5 minute read 21 May 2020
An investor reacts as he monitors the share index in a stock market gallery

Why German companies see opportunities for M&A in an uncertain future

By Constantin Gall

Managing Partner, Strategy and Transactions, Ernst & Young GmbH

Decades of experience in transactions, corporate finance, strategy and international management. Trusted advisor. Transformation enthusiast. Passionate driver who likes traveling.

5 minute read 21 May 2020

Tight liquidity and declining margins create risks for some German companies and M&A opportunities for others.

The global economy is in crisis as the consequences of the COVID-19 pandemic become more widely known — both in terms of the impact on human health and the economic fallout. Germany is no exception, as the results of the latest EY Global Capital Confidence Barometer (pdf) indicate.

Of the 145 German companies surveyed (of 2,900 senior executives worldwide), 59% said they anticipate minor consequences for Germany. However, at the time of the survey, which ran between 5 February and 26 March 2020, as levels of uncertainty were changing by the day, 40% of German respondents expected the pandemic to have a severe impact.

COVID-19’s impact on profitability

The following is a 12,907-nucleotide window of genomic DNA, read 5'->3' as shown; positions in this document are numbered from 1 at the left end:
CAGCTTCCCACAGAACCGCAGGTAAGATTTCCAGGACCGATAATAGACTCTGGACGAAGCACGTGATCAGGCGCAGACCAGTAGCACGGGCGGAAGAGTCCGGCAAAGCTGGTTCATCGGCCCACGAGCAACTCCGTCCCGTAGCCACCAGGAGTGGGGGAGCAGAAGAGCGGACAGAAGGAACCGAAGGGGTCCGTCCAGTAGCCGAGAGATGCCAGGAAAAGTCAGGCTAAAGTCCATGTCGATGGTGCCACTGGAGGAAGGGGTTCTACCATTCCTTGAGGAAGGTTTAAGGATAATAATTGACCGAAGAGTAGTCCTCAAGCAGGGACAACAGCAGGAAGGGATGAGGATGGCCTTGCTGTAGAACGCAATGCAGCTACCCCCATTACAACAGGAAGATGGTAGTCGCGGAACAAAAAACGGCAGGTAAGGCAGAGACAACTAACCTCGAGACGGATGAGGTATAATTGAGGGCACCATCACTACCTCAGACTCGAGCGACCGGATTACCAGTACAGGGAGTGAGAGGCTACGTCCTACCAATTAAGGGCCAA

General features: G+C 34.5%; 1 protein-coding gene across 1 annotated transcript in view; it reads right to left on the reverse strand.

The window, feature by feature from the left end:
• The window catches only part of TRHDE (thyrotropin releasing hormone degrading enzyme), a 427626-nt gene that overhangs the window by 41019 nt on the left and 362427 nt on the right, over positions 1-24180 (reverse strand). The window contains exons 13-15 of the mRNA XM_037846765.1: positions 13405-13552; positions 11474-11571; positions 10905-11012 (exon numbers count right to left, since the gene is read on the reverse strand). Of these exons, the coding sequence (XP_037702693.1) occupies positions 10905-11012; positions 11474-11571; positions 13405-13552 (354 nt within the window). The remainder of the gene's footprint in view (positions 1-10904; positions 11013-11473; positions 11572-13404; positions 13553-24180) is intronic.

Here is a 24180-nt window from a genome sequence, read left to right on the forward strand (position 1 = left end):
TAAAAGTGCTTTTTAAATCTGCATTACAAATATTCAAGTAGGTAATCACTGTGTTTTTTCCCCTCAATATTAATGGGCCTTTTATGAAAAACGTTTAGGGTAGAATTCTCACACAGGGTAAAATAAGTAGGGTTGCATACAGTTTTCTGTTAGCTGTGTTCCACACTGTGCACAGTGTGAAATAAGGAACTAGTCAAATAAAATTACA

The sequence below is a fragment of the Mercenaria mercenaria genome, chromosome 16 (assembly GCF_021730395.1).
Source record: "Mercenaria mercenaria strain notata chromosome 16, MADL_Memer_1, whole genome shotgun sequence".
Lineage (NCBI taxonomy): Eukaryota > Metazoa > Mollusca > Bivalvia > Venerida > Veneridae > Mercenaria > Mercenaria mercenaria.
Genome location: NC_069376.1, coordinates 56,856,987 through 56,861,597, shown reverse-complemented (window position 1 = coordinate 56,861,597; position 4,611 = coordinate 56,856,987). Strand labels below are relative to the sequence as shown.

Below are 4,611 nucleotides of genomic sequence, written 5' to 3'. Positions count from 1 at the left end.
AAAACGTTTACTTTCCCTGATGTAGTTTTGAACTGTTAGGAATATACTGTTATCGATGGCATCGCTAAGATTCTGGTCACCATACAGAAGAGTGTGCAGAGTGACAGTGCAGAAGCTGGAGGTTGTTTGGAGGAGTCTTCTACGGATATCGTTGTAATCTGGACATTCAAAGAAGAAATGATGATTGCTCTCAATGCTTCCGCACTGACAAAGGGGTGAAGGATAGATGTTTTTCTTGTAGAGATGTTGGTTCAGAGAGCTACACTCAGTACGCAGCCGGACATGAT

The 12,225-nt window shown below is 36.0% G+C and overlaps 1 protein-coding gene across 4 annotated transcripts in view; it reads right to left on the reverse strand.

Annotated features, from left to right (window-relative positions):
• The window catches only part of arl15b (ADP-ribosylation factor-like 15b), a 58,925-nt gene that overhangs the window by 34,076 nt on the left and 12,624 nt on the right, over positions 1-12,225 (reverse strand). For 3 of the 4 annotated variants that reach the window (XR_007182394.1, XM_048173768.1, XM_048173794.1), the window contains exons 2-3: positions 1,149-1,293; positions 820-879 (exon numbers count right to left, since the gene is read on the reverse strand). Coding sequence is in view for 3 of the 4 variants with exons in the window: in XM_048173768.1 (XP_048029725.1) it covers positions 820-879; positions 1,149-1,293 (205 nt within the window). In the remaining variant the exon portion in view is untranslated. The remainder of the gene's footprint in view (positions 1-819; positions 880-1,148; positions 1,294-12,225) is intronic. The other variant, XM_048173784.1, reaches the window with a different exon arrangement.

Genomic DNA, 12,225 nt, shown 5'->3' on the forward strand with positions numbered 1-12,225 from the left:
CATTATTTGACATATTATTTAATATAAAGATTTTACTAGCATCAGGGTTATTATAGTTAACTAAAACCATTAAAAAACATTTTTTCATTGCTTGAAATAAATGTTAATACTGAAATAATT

of German companies expect their margins and profitability to be strongly impacted.

Further, 38% of German respondents said they wanted to make changes to their workforce, while 31% were re-evaluating the situation. Many German companies are not ruling out the option of hiring freezes or crisis-related layoffs. Within days of the German government introducing the Kreditanstalt für Wiederaufbau (KfW; Credit Institute for Reconstruction) special loan program, banks received thousands of applications, as German companies contended with sinking sales and revenues.

Liquidity remains top-of-mind

The top priority for most German companies is securing liquidity. This is particularly so for the sectors most impacted by the pandemic crisis, of which, 28% of German respondents said advanced manufacturing was the hardest hit, followed by automotive (27%). Production in both of these sectors has come to a virtual standstill as global supply chains falter and the availability of key parts is disrupted. In response, 36% of German respondents surveyed (versus 52% of global respondents) say they will be making changes to their global supply chains, with 58% saying they will need to re-evaluate (versus 40% of global respondents). If there is one painful lesson to be drawn from the pandemic, it is that just-in-time production and tight global interconnections are vulnerable in times of crisis.